Texas Gov. Rick Perry announced today that he would not seek a fourth term as governor, ending months of speculation.
At a campaign style event in San Antonio tractor factory, Perry, 63, recited a litany of accomplishments in his 13 years in office before prefacing his decision with a Bible verse from Ecclesiastes: "For everything there is a season."
"I remain excited about the future and the challenges ahead, but the time has come to pass on the mantle of leadership," Perry said.
Perry promised that he would spend the next 18 months "actively" leading Texas, as he "prays" and "reflects" on his future path.
"Until I leave this office I will continue working hard to do what's best for Texas," the former Republican presidential contender said.
The decision raises questions about what, if anything, the future would hold for the former presidential contender outside of Austin. With Texas' relatively strong economic record under his belt, and his aggressive pursuit of a socially conservative agenda, Perry appears poised to export a Texas-based vision for the national conservative agenda.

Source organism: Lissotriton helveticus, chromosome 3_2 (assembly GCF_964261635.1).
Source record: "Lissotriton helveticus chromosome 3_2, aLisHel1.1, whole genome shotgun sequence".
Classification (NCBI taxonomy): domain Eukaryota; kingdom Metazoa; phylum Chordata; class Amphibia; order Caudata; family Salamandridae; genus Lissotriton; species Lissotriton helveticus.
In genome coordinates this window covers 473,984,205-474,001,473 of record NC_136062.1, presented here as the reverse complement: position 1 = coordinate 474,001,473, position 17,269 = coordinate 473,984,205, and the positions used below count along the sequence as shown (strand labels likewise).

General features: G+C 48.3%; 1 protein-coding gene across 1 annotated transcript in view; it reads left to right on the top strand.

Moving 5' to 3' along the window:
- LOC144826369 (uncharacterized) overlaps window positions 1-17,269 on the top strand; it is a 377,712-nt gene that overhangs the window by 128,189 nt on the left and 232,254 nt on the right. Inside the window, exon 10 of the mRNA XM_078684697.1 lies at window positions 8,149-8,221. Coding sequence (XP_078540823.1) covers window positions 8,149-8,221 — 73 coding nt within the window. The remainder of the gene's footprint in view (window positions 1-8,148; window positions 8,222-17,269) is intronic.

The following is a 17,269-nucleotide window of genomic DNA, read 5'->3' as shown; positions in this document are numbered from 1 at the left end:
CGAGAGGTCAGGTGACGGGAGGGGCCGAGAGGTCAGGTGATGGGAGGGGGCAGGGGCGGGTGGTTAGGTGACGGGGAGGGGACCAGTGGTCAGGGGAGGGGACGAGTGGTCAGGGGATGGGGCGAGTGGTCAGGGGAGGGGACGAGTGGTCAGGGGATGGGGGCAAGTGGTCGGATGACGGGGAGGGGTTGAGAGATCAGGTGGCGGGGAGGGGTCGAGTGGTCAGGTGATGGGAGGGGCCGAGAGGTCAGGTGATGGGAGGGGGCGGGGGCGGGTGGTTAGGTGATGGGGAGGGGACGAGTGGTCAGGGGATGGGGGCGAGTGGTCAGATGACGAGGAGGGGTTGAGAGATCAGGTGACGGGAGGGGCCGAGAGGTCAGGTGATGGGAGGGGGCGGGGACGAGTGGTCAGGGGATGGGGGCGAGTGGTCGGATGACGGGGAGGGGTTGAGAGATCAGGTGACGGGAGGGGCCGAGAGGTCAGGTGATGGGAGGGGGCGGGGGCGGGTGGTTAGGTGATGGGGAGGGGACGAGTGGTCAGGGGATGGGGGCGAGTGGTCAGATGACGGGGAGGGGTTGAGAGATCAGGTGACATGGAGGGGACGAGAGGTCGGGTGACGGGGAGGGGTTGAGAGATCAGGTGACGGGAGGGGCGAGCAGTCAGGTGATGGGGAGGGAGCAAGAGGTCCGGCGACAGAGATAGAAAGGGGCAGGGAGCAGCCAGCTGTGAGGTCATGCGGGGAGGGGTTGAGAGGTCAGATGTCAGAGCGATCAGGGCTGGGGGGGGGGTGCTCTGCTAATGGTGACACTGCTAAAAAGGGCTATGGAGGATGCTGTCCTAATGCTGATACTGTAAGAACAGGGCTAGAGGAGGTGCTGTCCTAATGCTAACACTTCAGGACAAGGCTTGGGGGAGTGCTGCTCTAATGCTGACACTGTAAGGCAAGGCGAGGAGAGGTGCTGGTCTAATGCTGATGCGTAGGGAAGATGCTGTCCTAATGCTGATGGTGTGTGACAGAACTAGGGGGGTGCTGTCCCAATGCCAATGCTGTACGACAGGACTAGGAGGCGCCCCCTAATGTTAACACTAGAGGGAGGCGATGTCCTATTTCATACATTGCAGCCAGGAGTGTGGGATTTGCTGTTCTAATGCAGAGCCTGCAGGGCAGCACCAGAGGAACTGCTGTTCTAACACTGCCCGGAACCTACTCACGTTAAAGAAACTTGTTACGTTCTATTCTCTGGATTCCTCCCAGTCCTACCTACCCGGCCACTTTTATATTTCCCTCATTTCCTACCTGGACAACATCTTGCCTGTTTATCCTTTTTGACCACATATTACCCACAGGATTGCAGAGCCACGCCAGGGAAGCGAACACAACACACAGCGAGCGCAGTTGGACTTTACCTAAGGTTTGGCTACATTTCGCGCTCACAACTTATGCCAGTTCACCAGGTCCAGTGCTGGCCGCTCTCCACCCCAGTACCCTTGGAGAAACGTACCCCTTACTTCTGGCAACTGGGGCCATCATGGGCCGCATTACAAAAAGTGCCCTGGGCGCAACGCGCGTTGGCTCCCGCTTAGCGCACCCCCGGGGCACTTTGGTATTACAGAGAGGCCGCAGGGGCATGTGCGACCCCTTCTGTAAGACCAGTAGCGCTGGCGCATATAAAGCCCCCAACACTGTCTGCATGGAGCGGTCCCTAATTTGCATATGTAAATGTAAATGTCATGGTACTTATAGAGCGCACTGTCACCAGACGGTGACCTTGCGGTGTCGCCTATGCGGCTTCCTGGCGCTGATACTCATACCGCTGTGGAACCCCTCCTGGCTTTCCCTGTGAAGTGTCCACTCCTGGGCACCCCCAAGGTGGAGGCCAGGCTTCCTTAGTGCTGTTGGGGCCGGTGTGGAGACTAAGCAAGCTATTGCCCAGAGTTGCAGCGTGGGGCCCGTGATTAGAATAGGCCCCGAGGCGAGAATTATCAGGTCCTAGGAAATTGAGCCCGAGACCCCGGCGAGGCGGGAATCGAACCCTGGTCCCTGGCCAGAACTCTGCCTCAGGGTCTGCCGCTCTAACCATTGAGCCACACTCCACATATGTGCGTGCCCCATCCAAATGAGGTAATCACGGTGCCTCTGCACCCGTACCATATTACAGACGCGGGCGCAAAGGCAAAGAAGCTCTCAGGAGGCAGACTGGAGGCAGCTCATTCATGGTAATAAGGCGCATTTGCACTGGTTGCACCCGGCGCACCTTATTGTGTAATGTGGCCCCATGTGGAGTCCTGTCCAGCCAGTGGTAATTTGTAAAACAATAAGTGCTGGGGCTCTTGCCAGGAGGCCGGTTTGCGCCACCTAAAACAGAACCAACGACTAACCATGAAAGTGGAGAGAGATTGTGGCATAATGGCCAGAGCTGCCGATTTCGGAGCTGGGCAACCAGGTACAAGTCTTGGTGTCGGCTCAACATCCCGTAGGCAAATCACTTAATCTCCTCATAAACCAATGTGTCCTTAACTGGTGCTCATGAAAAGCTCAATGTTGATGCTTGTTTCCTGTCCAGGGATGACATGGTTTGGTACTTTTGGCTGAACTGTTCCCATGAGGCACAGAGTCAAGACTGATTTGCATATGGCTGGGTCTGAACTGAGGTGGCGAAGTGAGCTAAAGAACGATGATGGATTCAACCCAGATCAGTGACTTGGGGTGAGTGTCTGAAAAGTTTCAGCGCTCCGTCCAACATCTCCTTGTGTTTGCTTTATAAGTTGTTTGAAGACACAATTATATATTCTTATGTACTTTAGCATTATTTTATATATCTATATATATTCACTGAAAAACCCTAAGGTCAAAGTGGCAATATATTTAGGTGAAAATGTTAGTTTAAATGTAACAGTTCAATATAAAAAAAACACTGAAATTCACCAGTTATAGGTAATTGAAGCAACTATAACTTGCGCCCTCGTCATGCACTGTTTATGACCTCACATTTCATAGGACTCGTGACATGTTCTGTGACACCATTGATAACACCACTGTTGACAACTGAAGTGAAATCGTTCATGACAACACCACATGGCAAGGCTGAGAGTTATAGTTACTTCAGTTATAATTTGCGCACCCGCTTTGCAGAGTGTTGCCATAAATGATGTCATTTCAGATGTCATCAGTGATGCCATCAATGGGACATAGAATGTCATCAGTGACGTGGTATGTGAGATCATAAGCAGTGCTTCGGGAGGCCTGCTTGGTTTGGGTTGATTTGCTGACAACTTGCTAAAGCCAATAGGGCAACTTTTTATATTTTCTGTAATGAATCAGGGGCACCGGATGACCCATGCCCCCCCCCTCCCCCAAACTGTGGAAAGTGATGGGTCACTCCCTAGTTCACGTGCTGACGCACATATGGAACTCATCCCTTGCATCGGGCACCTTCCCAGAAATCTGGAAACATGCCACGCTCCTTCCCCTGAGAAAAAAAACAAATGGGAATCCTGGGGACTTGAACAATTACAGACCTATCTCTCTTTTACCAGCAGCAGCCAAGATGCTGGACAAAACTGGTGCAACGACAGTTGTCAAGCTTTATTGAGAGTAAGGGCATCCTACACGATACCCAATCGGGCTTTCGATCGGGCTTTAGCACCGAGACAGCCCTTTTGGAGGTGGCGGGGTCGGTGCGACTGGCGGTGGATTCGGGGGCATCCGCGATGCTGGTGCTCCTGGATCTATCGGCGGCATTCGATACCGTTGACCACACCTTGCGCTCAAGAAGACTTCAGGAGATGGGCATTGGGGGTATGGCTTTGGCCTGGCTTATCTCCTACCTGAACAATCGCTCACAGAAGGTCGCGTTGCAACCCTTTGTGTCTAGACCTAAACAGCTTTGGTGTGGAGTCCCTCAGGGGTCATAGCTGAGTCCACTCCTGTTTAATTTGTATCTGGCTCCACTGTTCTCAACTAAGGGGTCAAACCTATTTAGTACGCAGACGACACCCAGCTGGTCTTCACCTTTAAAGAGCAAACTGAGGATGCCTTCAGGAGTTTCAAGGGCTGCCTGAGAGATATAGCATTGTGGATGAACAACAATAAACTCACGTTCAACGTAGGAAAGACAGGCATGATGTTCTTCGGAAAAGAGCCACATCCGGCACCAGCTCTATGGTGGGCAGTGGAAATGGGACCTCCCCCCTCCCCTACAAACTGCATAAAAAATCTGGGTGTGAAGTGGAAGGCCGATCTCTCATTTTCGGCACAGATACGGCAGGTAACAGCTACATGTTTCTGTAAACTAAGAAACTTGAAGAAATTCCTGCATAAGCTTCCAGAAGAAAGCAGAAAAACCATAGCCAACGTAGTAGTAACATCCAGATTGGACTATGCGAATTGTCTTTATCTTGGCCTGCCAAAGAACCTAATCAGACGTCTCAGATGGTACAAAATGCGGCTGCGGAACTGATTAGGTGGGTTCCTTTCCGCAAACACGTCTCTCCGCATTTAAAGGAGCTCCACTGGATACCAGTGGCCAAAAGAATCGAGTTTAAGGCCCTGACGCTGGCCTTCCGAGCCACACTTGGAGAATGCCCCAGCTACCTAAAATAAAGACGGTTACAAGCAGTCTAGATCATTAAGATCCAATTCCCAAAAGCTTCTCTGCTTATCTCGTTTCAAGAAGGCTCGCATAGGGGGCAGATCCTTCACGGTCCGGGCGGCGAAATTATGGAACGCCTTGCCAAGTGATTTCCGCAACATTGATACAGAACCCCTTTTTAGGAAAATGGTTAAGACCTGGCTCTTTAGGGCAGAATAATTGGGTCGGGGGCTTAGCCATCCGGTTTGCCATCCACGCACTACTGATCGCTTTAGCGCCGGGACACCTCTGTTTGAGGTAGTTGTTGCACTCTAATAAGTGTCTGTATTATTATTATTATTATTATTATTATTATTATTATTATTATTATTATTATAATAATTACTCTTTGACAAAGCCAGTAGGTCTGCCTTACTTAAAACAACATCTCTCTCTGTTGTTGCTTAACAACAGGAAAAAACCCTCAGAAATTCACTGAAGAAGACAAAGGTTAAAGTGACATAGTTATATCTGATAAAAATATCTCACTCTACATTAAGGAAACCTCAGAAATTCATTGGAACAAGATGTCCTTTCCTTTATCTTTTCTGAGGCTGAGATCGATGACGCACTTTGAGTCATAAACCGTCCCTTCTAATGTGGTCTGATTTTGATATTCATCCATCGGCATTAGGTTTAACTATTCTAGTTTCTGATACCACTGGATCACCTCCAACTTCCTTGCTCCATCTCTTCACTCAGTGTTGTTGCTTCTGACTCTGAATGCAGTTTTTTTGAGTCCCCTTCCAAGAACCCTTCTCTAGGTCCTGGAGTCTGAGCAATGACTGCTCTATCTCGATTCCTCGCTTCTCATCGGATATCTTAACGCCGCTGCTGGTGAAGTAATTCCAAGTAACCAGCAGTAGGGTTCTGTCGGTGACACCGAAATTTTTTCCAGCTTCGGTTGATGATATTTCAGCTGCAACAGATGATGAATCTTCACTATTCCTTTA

Perry did not, however, get specific about his future plans.
"I think he's more likely than not to look at president. That's a decision that doesn't have to be made with any finality until the midterms," said Matt Mackowiak, a Republican communications strategist. "If you read between the lines, this is not a guy who is going to ride off into the sunset."
In recent weeks, a fight over social issues has put Perry in the national spotlight once again. He called a second special legislative session in order to force lawmakers to reconsider anti-abortion legislation that was scuttled by Democratic State Sen. Wendy Davis' more than 11-hour filibuster.
"We have better protected the right to life for Texas children. We have protected the sanctity of marriage. We have protected the traditional values that make Texas the greatest state on earth," Perry said. "We Texans are not afraid of a good fight. We're not afraid to fight for what we believe in."
Perry said he is determined to pass the bill and would call another special session if necessary to get it done.
Perry's departure from the field also opens up new political opportunity for ambitious Republicans in the state. Perry, who has served in the governor's mansion since 2000, is one of the longest serving governors in the country.
Most expect that Attorney General Greg Abbott will jump in the race as the frontrunner.
"There's been almost no movement in the high levels of Texas politics for the last decade or so," said James Henson, director of the Texas Politics Project at the University of Texas, Austin. "There's a lot of pent-up ambition and pent-up demand to move up."